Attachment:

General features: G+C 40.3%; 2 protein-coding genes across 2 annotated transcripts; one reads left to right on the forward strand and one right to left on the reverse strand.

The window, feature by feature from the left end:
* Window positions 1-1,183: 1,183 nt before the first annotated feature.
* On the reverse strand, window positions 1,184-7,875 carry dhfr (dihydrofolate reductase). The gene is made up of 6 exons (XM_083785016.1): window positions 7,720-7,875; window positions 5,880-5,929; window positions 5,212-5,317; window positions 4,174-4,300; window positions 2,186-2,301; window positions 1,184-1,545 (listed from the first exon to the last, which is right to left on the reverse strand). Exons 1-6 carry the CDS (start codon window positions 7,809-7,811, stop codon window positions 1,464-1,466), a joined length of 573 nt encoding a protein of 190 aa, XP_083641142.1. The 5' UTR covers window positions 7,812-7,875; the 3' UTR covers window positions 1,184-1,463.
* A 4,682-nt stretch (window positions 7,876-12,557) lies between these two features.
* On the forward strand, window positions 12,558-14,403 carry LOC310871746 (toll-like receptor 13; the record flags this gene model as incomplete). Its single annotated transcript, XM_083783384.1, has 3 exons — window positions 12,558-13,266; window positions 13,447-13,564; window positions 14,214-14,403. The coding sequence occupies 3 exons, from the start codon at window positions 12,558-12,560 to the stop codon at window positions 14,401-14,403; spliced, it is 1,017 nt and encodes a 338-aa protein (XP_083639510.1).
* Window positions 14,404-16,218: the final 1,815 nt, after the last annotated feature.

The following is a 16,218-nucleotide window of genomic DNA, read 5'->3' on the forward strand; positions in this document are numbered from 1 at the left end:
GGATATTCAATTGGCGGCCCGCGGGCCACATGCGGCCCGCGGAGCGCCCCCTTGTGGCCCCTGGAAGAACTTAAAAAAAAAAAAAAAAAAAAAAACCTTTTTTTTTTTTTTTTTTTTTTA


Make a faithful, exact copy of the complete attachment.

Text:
General features: G+C 40.3%; 2 protein-coding genes across 2 annotated transcripts; one reads left to right on the forward strand and one right to left on the reverse strand.

The window, feature by feature from the left end:
* Window positions 1-1,183: 1,183 nt before the first annotated feature.
* On the reverse strand, window positions 1,184-7,875 carry dhfr (dihydrofolate reductase). The gene is made up of 6 exons (XM_083785016.1): window positions 7,720-7,875; window positions 5,880-5,929; window positions 5,212-5,317; window positions 4,174-4,300; window positions 2,186-2,301; window positions 1,184-1,545 (listed from the first exon to the last, which is right to left on the reverse strand). Exons 1-6 carry the CDS (start codon window positions 7,809-7,811, stop codon window positions 1,464-1,466), a joined length of 573 nt encoding a protein of 190 aa, XP_083641142.1. The 5' UTR covers window positions 7,812-7,875; the 3' UTR covers window positions 1,184-1,463.
* A 4,682-nt stretch (window positions 7,876-12,557) lies between these two features.
* On the forward strand, window positions 12,558-14,403 carry LOC310871746 (toll-like receptor 13; the record flags this gene model as incomplete). Its single annotated transcript, XM_083783384.1, has 3 exons — window positions 12,558-13,266; window positions 13,447-13,564; window positions 14,214-14,403. The coding sequence occupies 3 exons, from the start codon at window positions 12,558-12,560 to the stop codon at window positions 14,401-14,403; spliced, it is 1,017 nt and encodes a 338-aa protein (XP_083639510.1).
* Window positions 14,404-16,218: the final 1,815 nt, after the last annotated feature.

The following is a 16,218-nucleotide window of genomic DNA, read 5'->3' on the forward strand; positions in this document are numbered from 1 at the left end:
GGATATTCAATTGGCGGCCCGCGGGCCACATGCGGCCCGCGGAGCGCCCCCTTGTGGCCCCTGGAAGAACTTAAAAAAAAAAAAAAAAAAAAAAACCTTTTTTTTTTTTTTTTTTTTTTA